Evangelical Christians seeking to serve God effectively among the Chinese can derive a great deal of profit from the example of the pioneer Jesuit missionary Matteo Ricci. Here are a few brief lessons.
Andrew Kaiser’s history of the growth of the Protestant church in Shanxi has valuable lessons for Christians who want to serve God among the Chinese worldwide. Here are just a few of them.
The articles and reviews in this special edition of a major international journal prompt me to make some reflections on various topics that may be of interest to those who are engaged in ministry among the Chinese.
In the past few years, China ministry workers have expressed a renewed appreciation for the vital role of mentoring in today’s climate of worldliness and increased government restrictions. A careful reading of Training Laborers for His Harvest will help to fuel and undergird that welcome movement.
This selection of thirty short excerpts from the letters, diaries, and writings of outstanding missionaries and leaders is meant to be read one at a time. “Readers are expected to linger over each quotation, perhaps reading only one quotation a day, and to spend time afterward in prayer, reflecting on them in light of their own experiences,” explains the author, a veteran Christian worker in China.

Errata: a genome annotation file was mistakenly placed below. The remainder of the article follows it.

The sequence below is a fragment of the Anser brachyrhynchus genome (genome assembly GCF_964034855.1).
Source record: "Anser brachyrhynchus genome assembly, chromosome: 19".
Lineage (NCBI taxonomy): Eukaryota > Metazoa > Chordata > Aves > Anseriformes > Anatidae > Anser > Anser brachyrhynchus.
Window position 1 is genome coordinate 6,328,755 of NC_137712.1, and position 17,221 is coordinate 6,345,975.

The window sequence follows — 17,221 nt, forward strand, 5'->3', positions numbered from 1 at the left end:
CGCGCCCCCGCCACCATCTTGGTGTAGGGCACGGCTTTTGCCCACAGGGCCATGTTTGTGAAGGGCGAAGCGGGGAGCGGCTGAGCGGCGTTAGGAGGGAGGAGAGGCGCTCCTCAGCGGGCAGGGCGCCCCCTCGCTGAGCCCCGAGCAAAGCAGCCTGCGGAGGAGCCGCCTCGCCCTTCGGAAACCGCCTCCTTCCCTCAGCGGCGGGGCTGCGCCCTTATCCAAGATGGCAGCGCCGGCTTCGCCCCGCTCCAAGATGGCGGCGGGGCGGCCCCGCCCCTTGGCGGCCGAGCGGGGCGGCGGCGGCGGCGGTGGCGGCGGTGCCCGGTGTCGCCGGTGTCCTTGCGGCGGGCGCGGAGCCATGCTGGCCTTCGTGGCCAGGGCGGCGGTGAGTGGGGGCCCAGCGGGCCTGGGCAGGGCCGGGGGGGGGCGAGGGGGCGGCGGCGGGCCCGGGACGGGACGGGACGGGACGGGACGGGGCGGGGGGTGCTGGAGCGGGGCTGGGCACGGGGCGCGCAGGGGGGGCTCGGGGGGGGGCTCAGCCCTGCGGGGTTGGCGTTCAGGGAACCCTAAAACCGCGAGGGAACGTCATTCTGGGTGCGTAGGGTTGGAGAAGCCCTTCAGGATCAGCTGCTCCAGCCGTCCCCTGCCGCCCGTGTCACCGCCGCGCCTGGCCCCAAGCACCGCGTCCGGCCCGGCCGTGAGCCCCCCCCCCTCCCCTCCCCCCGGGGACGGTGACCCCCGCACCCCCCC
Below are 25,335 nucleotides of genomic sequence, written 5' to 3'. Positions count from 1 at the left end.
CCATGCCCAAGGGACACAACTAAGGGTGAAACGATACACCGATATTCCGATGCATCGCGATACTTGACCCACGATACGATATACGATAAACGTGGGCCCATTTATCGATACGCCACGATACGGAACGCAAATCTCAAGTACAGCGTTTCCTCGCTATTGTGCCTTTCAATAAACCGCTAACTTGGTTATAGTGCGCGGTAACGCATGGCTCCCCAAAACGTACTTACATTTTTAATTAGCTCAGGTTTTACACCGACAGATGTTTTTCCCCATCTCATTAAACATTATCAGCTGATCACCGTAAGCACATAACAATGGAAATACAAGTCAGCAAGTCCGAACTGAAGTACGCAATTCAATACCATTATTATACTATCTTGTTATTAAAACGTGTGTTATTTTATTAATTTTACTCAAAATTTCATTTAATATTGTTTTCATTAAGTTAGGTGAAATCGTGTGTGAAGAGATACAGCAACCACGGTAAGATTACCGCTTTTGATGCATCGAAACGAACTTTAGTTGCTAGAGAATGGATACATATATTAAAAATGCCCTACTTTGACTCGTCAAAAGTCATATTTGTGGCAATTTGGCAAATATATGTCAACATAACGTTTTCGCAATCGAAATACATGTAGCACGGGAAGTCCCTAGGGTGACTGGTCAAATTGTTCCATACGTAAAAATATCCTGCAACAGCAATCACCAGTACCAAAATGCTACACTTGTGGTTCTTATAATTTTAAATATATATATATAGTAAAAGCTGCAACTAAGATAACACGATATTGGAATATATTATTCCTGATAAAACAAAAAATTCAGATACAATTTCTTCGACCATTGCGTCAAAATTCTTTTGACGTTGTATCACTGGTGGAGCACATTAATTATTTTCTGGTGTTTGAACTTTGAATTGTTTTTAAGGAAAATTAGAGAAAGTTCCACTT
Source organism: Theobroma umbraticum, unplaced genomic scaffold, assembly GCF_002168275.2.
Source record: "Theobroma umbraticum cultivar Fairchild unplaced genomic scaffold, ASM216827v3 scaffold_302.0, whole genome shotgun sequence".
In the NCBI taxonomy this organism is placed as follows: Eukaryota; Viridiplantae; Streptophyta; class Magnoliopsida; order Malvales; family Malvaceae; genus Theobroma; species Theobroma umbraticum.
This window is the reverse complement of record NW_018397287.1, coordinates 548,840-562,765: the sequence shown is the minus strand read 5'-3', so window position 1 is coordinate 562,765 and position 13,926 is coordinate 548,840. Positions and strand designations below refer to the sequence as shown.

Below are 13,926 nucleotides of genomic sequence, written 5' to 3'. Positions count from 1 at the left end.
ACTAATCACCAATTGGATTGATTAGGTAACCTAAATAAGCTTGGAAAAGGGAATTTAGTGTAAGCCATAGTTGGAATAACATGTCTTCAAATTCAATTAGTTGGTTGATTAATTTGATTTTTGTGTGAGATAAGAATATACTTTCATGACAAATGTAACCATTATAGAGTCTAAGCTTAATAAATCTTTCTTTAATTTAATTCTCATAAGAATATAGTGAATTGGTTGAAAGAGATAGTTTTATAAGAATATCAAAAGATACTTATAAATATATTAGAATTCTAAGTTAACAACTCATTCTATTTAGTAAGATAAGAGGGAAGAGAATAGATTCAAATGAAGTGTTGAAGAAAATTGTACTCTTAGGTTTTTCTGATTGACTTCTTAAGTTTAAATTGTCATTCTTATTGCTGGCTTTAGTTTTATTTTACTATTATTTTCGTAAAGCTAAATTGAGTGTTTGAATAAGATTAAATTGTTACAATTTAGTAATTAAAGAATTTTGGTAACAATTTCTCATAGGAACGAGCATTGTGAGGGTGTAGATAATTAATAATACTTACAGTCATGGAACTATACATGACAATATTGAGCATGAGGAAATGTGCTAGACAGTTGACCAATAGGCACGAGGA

We can thank God for Allen Yuan’s fearless witness over many decades and despite horrific suffering and then incessant harassment. Courage, zeal, and perseverance like his should redound to God’s glory and inspire us to imitate Yuan’s faith.
Tim Conkling’s important book contains valuable lessons for Christians both inside China and elsewhere.
What We Can Learn from the Early Jesuits in China: Reflections on The Visitor: Andrew Palmeiro and the Jesuits in Asia, by Liam Matthew Brockey. Cambridge, MA: The Belknap Press of Harvard University Press, 2014.
Modern Protestant evangelical Christians who care about the growth of God’s kingdom in China will find much food for thought in the career of Andrew Palmeiro and the early Jesuits in China. (For a review of the book, go to www.globalchinacenter.org; for a short biography of Andrew Palmeiro, visit www.bdcconline.net.)